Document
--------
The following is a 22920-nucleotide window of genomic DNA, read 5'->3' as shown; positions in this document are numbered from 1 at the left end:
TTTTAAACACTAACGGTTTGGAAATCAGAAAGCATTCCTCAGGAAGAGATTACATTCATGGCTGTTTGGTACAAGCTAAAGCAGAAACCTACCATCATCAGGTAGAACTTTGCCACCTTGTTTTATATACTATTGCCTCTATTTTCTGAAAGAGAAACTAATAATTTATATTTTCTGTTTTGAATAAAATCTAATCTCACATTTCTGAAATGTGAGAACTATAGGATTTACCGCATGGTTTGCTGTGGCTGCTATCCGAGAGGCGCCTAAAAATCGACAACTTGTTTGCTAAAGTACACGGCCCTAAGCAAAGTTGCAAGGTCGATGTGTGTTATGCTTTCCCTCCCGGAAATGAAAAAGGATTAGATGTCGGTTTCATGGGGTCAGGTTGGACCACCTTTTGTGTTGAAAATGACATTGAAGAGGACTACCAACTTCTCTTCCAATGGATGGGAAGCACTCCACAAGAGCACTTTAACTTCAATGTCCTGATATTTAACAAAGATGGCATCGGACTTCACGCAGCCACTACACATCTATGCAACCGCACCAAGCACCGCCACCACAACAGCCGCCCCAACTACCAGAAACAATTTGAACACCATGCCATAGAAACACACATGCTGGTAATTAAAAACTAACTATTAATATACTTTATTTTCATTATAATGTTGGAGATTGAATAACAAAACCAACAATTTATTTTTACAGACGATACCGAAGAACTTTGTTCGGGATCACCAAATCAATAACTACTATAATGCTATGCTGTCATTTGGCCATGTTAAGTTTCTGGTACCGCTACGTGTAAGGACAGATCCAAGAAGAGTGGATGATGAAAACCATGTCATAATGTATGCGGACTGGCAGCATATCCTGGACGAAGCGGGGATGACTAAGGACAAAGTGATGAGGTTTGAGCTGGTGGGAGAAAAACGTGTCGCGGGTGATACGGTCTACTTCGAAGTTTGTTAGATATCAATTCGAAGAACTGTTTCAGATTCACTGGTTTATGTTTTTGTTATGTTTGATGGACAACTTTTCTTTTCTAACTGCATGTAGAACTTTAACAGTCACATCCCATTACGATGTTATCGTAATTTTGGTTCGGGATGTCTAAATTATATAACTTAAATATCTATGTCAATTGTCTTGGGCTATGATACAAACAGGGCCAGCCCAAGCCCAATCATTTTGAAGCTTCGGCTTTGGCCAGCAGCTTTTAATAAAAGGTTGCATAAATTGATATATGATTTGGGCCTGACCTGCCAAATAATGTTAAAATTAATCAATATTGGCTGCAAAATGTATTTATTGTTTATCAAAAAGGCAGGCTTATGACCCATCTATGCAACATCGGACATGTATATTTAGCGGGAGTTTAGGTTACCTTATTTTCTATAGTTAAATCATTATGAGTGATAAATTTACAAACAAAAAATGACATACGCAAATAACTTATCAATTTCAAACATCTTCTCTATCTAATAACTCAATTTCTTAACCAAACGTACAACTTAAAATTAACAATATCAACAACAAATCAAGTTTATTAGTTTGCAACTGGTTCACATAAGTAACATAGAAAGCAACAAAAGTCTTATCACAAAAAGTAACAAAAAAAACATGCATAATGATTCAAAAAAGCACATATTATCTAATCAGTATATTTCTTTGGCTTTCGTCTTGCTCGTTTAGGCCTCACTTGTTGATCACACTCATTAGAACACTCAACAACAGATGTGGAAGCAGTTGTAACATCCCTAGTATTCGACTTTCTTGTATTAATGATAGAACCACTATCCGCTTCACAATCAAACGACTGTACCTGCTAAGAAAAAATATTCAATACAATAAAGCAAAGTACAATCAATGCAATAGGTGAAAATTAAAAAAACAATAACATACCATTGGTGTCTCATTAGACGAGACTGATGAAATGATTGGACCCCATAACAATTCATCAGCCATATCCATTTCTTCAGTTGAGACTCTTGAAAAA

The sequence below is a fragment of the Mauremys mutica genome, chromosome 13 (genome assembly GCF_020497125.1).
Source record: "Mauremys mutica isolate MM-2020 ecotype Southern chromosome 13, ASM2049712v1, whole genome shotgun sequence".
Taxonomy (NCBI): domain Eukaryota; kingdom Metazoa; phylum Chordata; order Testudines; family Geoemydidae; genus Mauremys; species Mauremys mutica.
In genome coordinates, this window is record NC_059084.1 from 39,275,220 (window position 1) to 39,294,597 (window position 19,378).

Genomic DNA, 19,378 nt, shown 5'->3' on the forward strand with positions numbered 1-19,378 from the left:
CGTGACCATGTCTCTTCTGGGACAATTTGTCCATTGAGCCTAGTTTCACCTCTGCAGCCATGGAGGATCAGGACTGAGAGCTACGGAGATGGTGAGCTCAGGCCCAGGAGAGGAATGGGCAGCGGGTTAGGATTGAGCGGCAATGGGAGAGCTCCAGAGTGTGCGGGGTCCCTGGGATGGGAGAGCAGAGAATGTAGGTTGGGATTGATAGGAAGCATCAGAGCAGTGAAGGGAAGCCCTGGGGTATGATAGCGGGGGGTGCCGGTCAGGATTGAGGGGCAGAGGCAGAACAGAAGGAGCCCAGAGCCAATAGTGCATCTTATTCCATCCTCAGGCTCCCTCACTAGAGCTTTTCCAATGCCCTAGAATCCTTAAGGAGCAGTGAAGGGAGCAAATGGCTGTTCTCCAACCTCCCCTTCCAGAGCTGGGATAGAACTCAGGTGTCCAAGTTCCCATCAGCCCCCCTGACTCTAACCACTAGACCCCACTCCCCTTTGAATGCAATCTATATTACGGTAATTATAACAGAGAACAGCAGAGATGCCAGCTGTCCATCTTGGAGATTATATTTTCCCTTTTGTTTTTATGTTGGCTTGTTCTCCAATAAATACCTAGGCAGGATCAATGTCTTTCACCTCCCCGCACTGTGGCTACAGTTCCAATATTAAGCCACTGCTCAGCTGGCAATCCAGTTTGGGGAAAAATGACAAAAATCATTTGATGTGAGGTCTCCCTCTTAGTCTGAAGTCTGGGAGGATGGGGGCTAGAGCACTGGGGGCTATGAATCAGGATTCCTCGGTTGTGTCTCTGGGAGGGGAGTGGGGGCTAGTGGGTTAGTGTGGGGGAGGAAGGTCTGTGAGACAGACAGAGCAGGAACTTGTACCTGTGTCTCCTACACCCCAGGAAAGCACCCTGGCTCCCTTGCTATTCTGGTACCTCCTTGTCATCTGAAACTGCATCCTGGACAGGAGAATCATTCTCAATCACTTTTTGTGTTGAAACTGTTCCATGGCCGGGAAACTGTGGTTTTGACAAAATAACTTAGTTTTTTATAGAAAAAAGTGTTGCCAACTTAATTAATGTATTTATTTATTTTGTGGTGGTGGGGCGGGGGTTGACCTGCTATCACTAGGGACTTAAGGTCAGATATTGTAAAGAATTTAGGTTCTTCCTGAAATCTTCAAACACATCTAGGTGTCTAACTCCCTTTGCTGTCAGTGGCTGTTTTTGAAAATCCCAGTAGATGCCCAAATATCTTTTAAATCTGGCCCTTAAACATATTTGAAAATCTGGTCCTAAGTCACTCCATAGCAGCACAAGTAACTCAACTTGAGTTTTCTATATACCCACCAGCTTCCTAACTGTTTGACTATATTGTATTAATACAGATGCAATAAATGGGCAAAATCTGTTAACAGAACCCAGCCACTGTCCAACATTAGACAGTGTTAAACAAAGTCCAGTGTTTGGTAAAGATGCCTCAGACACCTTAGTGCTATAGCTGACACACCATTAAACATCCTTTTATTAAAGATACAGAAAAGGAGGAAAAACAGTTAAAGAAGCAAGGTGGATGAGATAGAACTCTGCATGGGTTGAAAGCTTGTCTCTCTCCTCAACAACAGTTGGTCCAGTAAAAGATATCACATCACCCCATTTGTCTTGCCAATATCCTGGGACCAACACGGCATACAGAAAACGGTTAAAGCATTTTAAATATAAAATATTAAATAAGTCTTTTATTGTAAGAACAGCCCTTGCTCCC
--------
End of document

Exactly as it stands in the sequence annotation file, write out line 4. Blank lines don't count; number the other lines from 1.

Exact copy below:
Source record: "Mauremys mutica isolate MM-2020 ecotype Southern chromosome 13, ASM2049712v1, whole genome shotgun sequence".